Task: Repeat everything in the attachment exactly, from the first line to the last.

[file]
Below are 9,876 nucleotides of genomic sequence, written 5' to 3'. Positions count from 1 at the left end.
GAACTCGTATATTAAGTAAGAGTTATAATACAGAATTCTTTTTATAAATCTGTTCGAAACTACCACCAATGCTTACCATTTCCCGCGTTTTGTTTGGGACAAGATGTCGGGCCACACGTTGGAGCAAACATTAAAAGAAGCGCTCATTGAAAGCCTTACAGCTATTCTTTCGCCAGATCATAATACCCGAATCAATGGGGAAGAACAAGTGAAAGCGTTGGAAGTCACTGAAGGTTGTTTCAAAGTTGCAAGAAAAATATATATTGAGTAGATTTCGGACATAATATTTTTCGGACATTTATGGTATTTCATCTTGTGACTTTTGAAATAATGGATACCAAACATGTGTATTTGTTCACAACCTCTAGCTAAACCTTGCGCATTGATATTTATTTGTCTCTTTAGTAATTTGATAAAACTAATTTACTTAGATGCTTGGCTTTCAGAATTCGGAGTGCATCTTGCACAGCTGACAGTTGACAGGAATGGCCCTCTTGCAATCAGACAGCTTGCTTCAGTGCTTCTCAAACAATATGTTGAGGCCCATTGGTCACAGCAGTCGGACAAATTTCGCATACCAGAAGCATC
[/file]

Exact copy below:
Below are 9,876 nucleotides of genomic sequence, written 5' to 3'. Positions count from 1 at the left end.
GAACTCGTATATTAAGTAAGAGTTATAATACAGAATTCTTTTTATAAATCTGTTCGAAACTACCACCAATGCTTACCATTTCCCGCGTTTTGTTTGGGACAAGATGTCGGGCCACACGTTGGAGCAAACATTAAAAGAAGCGCTCATTGAAAGCCTTACAGCTATTCTTTCGCCAGATCATAATACCCGAATCAATGGGGAAGAACAAGTGAAAGCGTTGGAAGTCACTGAAGGTTGTTTCAAAGTTGCAAGAAAAATATATATTGAGTAGATTTCGGACATAATATTTTTCGGACATTTATGGTATTTCATCTTGTGACTTTTGAAATAATGGATACCAAACATGTGTATTTGTTCACAACCTCTAGCTAAACCTTGCGCATTGATATTTATTTGTCTCTTTAGTAATTTGATAAAACTAATTTACTTAGATGCTTGGCTTTCAGAATTCGGAGTGCATCTTGCACAGCTGACAGTTGACAGGAATGGCCCTCTTGCAATCAGACAGCTTGCTTCAGTGCTTCTCAAACAATATGTTGAGGCCCATTGGTCACAGCAGTCGGACAAATTTCGCATACCAGAAGCATC